The 2006 and 2007 schedule featured the likes of Temple and Central Michigan instead of Alabama, TCU, or Auburn. You also have to take into account that South Carolina and Georgia Tech are improved programs since 06, 07.
Then, throw in a second game against Ga. Tech and Va. Tech in two of the years and sprinkle in a West Virginia in a BCS bowl game and these numbers are difficult to compare.
In fact, if you just remove the Temple game from 2006, the overall number drops from 119.27% all the way down to 105.79%. Since we were at 106.04% in 2011, I believe that shows we were better “per possession” under Dabo in 2011 than we were under Bowden in 2006 and 2007.
Now let’s go back to this year and by looking at some teams from 2011 and lumping Clemson in:
Team, (Scoring Drive % + Defensive Stop %) = Overall
Alabama was (50.00% + 89.04%) 139.04%, OAR 55.8
Florida State was (43.14% + 79.11%) 122.25%, OAR 56.0
Oregon was (50.56% + 70.65%) 121.21%, OAR 55.2
South Carolina was (45.83% + 70.86%) 116.69%, OAR 55.1
Clemson was (40.40% + 66.64%) 106.04%, OAR 54.5
Auburn was (32.89% + 61.69%) 94.58%, OAR 47.3
Duke was (30.71% + 56.52%) 87.23%, OAR 52.0
Now, I hear some of you saying, “We speed up the game, though. That creates more possessions, more opportunity, and stretches our advantage out over more possessions.” Yes, that is correct.
The advantage we have “per possession” is carried out more times per game. It gives us more opportunity to eliminate close games against teams that we have an advantage over but it also creates more opportunity for us to be blown out by teams we don’t have an advantage over.
So, let’s show that by factoring in number of “drives per game” to get a “Total Advantage Gained per Game.” This will factor in the HUNH’s speed advantage but, keep in mind, it will also factor in “speed of disposal” defensively by a team like Alabama.
To do this we are going to take “Score Rate” and subtract “Scored on Rate” (the “per possession” rate at which the defense is giving up points) and then multiply that by the number of drives per game. Lets do that and revisit the 2011 teams from above.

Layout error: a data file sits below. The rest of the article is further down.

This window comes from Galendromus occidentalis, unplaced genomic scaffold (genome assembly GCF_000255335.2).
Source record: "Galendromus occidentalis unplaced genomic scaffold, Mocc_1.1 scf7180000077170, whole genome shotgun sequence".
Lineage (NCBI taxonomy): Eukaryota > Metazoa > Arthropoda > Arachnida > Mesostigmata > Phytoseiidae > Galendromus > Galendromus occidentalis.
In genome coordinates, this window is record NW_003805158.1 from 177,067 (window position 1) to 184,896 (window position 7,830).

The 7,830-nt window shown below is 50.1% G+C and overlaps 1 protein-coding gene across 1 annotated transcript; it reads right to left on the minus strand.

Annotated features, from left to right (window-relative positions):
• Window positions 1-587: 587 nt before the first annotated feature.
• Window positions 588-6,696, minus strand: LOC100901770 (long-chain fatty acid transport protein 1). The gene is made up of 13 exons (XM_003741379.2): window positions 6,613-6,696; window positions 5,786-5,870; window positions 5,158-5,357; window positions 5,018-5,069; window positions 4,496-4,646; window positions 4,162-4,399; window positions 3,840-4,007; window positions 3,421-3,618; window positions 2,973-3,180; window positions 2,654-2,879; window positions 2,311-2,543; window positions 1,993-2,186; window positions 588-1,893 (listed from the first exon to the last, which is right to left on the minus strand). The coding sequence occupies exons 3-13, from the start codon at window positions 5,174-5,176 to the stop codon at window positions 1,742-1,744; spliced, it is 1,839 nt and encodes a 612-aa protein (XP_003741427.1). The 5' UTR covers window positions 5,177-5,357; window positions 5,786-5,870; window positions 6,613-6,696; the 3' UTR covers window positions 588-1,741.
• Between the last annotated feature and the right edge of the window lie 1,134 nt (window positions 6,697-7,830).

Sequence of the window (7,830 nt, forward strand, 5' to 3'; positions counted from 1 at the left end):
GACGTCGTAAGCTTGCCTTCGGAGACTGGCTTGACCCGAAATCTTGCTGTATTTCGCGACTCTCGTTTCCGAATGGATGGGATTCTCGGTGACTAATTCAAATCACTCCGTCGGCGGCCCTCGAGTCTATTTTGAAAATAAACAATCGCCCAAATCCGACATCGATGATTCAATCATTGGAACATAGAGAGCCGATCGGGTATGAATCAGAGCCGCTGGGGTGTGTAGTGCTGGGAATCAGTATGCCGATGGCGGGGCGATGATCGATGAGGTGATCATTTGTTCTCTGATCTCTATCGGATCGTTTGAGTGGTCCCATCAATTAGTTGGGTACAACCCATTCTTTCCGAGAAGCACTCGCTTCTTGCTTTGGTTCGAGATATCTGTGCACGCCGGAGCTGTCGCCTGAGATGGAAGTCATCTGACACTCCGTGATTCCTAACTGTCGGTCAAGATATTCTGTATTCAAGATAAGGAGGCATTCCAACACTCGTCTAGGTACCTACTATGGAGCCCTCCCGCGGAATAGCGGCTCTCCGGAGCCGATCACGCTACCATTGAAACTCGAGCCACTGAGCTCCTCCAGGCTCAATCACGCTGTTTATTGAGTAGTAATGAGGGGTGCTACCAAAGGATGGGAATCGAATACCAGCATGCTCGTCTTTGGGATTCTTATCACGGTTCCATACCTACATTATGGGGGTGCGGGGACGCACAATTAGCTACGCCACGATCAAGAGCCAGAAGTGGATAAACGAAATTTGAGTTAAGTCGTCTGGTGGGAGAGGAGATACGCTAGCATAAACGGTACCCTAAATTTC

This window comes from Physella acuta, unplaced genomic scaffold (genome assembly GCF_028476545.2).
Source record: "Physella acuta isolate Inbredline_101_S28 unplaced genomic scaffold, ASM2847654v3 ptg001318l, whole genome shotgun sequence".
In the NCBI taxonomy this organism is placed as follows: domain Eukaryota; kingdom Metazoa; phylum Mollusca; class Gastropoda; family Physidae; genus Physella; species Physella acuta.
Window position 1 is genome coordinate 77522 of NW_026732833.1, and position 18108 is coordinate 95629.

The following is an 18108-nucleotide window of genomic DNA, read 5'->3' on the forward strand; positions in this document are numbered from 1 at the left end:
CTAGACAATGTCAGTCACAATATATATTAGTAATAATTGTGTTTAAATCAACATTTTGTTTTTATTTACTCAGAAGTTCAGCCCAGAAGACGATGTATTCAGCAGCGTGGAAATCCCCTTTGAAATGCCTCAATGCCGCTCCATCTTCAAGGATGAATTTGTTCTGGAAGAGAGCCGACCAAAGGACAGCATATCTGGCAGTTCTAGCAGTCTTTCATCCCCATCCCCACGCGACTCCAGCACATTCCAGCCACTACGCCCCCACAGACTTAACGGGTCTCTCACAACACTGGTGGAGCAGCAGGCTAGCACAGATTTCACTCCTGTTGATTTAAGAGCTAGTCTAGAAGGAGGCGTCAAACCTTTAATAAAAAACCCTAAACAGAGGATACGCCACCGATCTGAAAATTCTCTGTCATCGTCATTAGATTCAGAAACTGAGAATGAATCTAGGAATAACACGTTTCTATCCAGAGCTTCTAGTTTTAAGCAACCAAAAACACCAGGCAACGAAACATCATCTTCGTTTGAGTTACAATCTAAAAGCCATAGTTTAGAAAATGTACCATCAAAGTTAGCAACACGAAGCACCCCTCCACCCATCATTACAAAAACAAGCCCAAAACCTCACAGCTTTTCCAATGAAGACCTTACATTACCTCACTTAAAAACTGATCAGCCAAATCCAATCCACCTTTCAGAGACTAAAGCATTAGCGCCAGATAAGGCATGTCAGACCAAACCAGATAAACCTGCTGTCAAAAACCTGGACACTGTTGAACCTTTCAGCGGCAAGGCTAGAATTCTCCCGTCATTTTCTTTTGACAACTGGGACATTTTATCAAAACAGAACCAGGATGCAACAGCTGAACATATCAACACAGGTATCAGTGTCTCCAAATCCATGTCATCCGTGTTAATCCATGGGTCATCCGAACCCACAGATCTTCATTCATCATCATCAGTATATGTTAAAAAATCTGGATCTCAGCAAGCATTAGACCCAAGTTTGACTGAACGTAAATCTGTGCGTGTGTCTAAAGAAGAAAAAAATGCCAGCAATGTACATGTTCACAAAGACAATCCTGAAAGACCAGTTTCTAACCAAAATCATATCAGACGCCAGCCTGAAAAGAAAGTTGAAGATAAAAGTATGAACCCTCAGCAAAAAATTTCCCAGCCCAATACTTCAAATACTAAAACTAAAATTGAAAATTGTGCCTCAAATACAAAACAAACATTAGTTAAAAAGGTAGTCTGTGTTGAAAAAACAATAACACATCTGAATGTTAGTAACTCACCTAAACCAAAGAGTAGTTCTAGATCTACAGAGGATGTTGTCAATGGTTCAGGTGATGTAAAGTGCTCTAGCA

Team, (Score Rate – Scored On Rate) = advantage per drive * # of drives = total advantage per game
Alabama was (50.00 – 10.96) = 39.04% * 11.1 = 433.34, OAR 55.8
Oregon was (50.56% - 29.35) = 21.21 * 12.7 = 269.37, OAR 55.2
Florida State was (43.14 - 20.89) = 22.25% * 11.8 = 262.55, OAR 56.0
South Carolina was (45.83% - 29.14) = 16.69 * 11.3 = 188.60, OAR 55.1
Clemson was (40.40% - 33.36) = 7.04% * 13.3 = 93.63, OAR 54.5
Auburn was (32.89% - 38.31%) = -5.42 * 12.2 = -66.12, OAR 47.3
Duke was (30.71% - 43.48) = -12.77 * 11.7 = -149.41, OAR 52.0
You’ll notice that Auburn and Duke here have negative numbers and that the only change in ranking (from “per possession”) is that Oregon’s speed advantage moves them ahead of Florida State.
Credit is being given here for speeding up the game and creating extra drives every game. This is where I wish I had done some more HUNH teams. Again, this shows level of dominance per game against each team’s schedule. A couple of weak teams on your schedule or a couple strong teams could have a large effect on this.
I do believe that this does somewhat show the contrast between intentionally speeding up the game to create more drives and beating the ever living crap out of your opponent to create more drives. You can choose to create more drives but there is no escape from doing the latter in order to win.
I’ll give you Auburn 2010 here as well:
Auburn was (53.37% – 33.54%) = 19.83 * 11.6 = 230.03, OAR 43.7
Remember when comparing these numbers that Auburn created this kind of advantage in arguably the strongest year of the SEC West…ever. You can see how much stronger their schedule was than Alabama’s above. They had four teams in their division that could have won most of the BCS conferences and the #5 team finished ranked 15th. Because Auburn’s number here isn’t as high as “Alabama 2011” doesn’t necessarily mean that they weren’t better.
Lastly, let’s look at Clemson since 2006 in “Total Advantage per Game”
Clemson 2011 was (40.40% - 33.36) = 7.04% * 13.3 = 93.63, OAR 54.5
Clemson 2010 was (31.65% - 29.11%) = 2.54% * 12.2 = 30.99, OAR 52.8
Clemson 2009 was (40.00% - 26.86%) = 13.14% * 12.7 = 166.88, OAR 53.0
Clemson 2008 was (32.91% - 24.68%) = 8.23% * 12.2 = 100.41, OAR 54.3
Clemson 2007 was (42.42% - 25.32%) = 17.1% * 12.2 = 208.62, OAR 58.2
Clemson 2006 was (42.00% - 22.73%) = 19.27% * 11.5 = 221.61, OAR 66.5
Interpreting this isn’t easy because of the schedule differences. One might come to the conclusion that we basically field a similar team in ability every year and that our schedule strength determines our production level. To me, this seems to show that we are beating the crap out of the patsies and when we step it up a notch, we don’t perform well
In part 5 : Snowball Effect and Summary… We’ll put on the “HUNH glasses” and look at a shocking statistic that defies logic and then we’ll examine perhaps the quintessential characteristic of the HUNH…what I like to call the “Snowball Effect.”